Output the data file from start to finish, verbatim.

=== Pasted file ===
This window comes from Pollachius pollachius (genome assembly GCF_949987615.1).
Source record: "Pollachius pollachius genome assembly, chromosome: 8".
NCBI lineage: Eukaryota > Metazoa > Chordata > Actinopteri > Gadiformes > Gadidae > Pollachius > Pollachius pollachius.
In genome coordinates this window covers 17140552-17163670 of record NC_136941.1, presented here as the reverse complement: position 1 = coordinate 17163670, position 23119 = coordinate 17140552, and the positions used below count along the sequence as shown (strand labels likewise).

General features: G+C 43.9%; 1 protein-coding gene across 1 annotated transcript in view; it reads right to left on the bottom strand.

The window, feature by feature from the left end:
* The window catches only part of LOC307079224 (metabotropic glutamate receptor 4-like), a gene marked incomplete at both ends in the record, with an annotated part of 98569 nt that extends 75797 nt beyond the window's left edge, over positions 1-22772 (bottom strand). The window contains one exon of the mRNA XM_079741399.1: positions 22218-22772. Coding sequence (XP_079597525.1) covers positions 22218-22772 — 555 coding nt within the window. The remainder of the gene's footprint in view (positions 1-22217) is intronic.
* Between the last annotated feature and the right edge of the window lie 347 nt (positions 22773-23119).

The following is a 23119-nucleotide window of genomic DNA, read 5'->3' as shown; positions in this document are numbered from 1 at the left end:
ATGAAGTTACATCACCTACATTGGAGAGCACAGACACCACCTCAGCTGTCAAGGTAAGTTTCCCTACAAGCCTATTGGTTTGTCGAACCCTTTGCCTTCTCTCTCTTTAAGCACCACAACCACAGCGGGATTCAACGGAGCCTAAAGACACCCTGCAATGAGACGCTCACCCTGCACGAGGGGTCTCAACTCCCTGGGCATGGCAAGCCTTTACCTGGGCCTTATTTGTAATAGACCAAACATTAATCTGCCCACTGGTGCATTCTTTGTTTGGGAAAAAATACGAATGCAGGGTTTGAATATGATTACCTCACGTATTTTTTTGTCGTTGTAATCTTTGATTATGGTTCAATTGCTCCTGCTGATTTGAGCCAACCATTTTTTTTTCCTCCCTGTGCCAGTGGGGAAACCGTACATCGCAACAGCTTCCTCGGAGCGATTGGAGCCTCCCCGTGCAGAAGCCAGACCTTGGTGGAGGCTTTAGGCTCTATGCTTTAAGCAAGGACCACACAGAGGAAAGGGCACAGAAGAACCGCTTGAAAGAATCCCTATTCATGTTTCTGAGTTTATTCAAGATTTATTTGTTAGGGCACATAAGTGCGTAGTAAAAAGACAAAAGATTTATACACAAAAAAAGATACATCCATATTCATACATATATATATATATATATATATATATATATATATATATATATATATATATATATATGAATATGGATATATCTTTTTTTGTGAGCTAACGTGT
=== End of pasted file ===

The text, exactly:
This window comes from Pollachius pollachius (genome assembly GCF_949987615.1).
Source record: "Pollachius pollachius genome assembly, chromosome: 8".
NCBI lineage: Eukaryota > Metazoa > Chordata > Actinopteri > Gadiformes > Gadidae > Pollachius > Pollachius pollachius.
In genome coordinates this window covers 17140552-17163670 of record NC_136941.1, presented here as the reverse complement: position 1 = coordinate 17163670, position 23119 = coordinate 17140552, and the positions used below count along the sequence as shown (strand labels likewise).

General features: G+C 43.9%; 1 protein-coding gene across 1 annotated transcript in view; it reads right to left on the bottom strand.

The window, feature by feature from the left end:
* The window catches only part of LOC307079224 (metabotropic glutamate receptor 4-like), a gene marked incomplete at both ends in the record, with an annotated part of 98569 nt that extends 75797 nt beyond the window's left edge, over positions 1-22772 (bottom strand). The window contains one exon of the mRNA XM_079741399.1: positions 22218-22772. Coding sequence (XP_079597525.1) covers positions 22218-22772 — 555 coding nt within the window. The remainder of the gene's footprint in view (positions 1-22217) is intronic.
* Between the last annotated feature and the right edge of the window lie 347 nt (positions 22773-23119).

The following is a 23119-nucleotide window of genomic DNA, read 5'->3' as shown; positions in this document are numbered from 1 at the left end:
ATGAAGTTACATCACCTACATTGGAGAGCACAGACACCACCTCAGCTGTCAAGGTAAGTTTCCCTACAAGCCTATTGGTTTGTCGAACCCTTTGCCTTCTCTCTCTTTAAGCACCACAACCACAGCGGGATTCAACGGAGCCTAAAGACACCCTGCAATGAGACGCTCACCCTGCACGAGGGGTCTCAACTCCCTGGGCATGGCAAGCCTTTACCTGGGCCTTATTTGTAATAGACCAAACATTAATCTGCCCACTGGTGCATTCTTTGTTTGGGAAAAAATACGAATGCAGGGTTTGAATATGATTACCTCACGTATTTTTTTGTCGTTGTAATCTTTGATTATGGTTCAATTGCTCCTGCTGATTTGAGCCAACCATTTTTTTTTCCTCCCTGTGCCAGTGGGGAAACCGTACATCGCAACAGCTTCCTCGGAGCGATTGGAGCCTCCCCGTGCAGAAGCCAGACCTTGGTGGAGGCTTTAGGCTCTATGCTTTAAGCAAGGACCACACAGAGGAAAGGGCACAGAAGAACCGCTTGAAAGAATCCCTATTCATGTTTCTGAGTTTATTCAAGATTTATTTGTTAGGGCACATAAGTGCGTAGTAAAAAGACAAAAGATTTATACACAAAAAAAGATACATCCATATTCATACATATATATATATATATATATATATATATATATATATATATATATATATATATATATGAATATGGATATATCTTTTTTTGTGAGCTAACGTGT